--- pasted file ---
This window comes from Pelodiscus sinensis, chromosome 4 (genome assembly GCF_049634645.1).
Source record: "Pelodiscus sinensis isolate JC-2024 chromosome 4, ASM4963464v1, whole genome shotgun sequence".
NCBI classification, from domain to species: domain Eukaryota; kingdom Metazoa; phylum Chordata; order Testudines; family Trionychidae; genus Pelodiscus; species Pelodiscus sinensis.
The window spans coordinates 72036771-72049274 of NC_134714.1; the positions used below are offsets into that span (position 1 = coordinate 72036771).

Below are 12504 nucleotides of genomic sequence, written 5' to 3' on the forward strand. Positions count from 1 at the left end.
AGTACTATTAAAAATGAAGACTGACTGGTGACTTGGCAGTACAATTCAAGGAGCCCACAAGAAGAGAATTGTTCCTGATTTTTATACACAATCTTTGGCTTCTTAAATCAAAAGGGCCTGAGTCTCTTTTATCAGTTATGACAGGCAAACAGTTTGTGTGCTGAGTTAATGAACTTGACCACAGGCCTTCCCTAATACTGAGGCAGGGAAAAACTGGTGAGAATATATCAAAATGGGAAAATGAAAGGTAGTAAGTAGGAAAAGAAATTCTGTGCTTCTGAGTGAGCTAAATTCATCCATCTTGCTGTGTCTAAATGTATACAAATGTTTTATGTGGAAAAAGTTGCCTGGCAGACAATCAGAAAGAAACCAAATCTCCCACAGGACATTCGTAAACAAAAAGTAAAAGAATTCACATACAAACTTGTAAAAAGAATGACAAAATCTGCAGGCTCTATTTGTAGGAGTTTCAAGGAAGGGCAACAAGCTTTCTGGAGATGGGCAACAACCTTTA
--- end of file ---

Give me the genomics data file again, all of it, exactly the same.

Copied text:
This window comes from Pelodiscus sinensis, chromosome 4 (genome assembly GCF_049634645.1).
Source record: "Pelodiscus sinensis isolate JC-2024 chromosome 4, ASM4963464v1, whole genome shotgun sequence".
NCBI classification, from domain to species: domain Eukaryota; kingdom Metazoa; phylum Chordata; order Testudines; family Trionychidae; genus Pelodiscus; species Pelodiscus sinensis.
The window spans coordinates 72036771-72049274 of NC_134714.1; the positions used below are offsets into that span (position 1 = coordinate 72036771).

Below are 12504 nucleotides of genomic sequence, written 5' to 3' on the forward strand. Positions count from 1 at the left end.
AGTACTATTAAAAATGAAGACTGACTGGTGACTTGGCAGTACAATTCAAGGAGCCCACAAGAAGAGAATTGTTCCTGATTTTTATACACAATCTTTGGCTTCTTAAATCAAAAGGGCCTGAGTCTCTTTTATCAGTTATGACAGGCAAACAGTTTGTGTGCTGAGTTAATGAACTTGACCACAGGCCTTCCCTAATACTGAGGCAGGGAAAAACTGGTGAGAATATATCAAAATGGGAAAATGAAAGGTAGTAAGTAGGAAAAGAAATTCTGTGCTTCTGAGTGAGCTAAATTCATCCATCTTGCTGTGTCTAAATGTATACAAATGTTTTATGTGGAAAAAGTTGCCTGGCAGACAATCAGAAAGAAACCAAATCTCCCACAGGACATTCGTAAACAAAAAGTAAAAGAATTCACATACAAACTTGTAAAAAGAATGACAAAATCTGCAGGCTCTATTTGTAGGAGTTTCAAGGAAGGGCAACAAGCTTTCTGGAGATGGGCAACAACCTTTA